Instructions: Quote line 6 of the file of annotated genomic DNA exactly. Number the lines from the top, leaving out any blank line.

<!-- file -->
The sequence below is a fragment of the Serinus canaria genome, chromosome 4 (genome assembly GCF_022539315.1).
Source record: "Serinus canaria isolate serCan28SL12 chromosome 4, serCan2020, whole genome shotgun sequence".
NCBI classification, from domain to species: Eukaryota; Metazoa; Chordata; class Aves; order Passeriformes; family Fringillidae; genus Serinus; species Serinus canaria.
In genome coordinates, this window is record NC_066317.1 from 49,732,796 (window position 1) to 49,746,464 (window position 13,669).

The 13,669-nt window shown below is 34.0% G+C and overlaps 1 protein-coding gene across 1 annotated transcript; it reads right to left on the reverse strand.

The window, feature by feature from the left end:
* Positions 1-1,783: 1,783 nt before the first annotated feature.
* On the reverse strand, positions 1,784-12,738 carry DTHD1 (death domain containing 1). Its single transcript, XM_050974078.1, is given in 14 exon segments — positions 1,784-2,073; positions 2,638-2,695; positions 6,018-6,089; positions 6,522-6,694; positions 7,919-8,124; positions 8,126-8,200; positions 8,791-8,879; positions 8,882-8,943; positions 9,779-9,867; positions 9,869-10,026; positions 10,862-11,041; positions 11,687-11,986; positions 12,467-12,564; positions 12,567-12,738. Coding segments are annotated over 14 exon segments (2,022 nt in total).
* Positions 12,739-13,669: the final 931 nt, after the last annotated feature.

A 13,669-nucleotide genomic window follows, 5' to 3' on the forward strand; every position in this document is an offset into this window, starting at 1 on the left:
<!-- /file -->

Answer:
The window, feature by feature from the left end: